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Physiol Behav. 2007 May 16;91(1):106-19. Epub 2007 Feb 9.

Catadioptric stereo-vision system for the real-time monitoring of 3D behavior in aquatic animals.

Author information

1
inGenious Targeting Laboratory, Inc., 25 Health Sciences Drive, Stony Brook, New York 11790, United States. lzhu@genetargeting.com

Abstract

Fish species have been used as vertebrate model systems for numerous human diseases. However, a comprehensive monitoring system for continuously tracking the positions of aquatic animals is still lacking. Manual or simple automatic methods usually lead to false or incomplete behavioral parameters. In this paper, a video-based 3D system is proposed for monitoring aquatic animals. This system is comprised of a novel catadioptric stereo-vision setup and methods for robust tracking of 3D motion-related behavior. The system has many advantages over 2D monitoring methods, such as being able to completely monitor the animals' behavior in 3D space with high spatial and temporal resolution, track multiple animals simultaneously without any physical marker, and accurately reconstruct 3D motion trajectories despite the potential problems of water refraction and reflection. Alterations in swimming behavior following exposure to acute ethanol were studied in goldfish (Carassius auratus) using the 3D behavior monitoring system. In analyzing the experimental data, a systematic comparison was made between the 3D goldfish behavioral parameters and their dimensionally reduced 2D forms. It was found that the 3D monitoring method was able to generate more accurate behavioral parameters than the conventional 2D methods. Compared to the results from 3D method, the hypothesis test conclusions based on 2D methods are more prone to error. It is expected that the 3D behavior monitoring system can significantly improve the efficiency, accuracy, and cost-effectiveness of behavioral studies and of model development in aquatic animals; potential applications include pre-clinical drug development, in-vivo compound screening, and bio-sensing.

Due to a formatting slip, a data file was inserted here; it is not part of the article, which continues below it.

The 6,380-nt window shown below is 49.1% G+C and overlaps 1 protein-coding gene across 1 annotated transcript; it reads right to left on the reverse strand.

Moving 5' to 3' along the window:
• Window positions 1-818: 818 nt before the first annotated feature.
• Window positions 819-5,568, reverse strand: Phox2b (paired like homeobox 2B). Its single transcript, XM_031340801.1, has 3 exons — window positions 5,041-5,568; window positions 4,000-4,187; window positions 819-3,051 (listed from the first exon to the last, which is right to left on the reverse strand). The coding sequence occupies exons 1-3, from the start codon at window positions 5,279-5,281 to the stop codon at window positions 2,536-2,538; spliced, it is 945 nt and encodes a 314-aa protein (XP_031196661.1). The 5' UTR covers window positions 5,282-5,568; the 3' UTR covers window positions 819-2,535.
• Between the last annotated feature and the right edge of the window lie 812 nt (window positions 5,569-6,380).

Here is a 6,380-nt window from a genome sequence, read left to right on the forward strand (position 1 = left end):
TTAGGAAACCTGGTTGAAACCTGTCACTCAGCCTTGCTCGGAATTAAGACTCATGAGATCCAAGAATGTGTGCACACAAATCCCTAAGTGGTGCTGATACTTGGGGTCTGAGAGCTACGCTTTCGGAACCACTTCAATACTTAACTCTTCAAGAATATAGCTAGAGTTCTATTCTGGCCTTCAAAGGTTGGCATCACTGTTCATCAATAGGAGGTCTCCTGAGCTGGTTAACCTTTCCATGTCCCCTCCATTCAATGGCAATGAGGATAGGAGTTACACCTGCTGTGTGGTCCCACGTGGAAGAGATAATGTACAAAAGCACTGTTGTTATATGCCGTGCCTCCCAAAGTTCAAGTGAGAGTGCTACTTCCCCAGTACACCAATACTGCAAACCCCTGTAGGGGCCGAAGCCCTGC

PMID:
17355885
DOI:
10.1016/j.physbeh.2007.01.023
[Indexed for MEDLINE]

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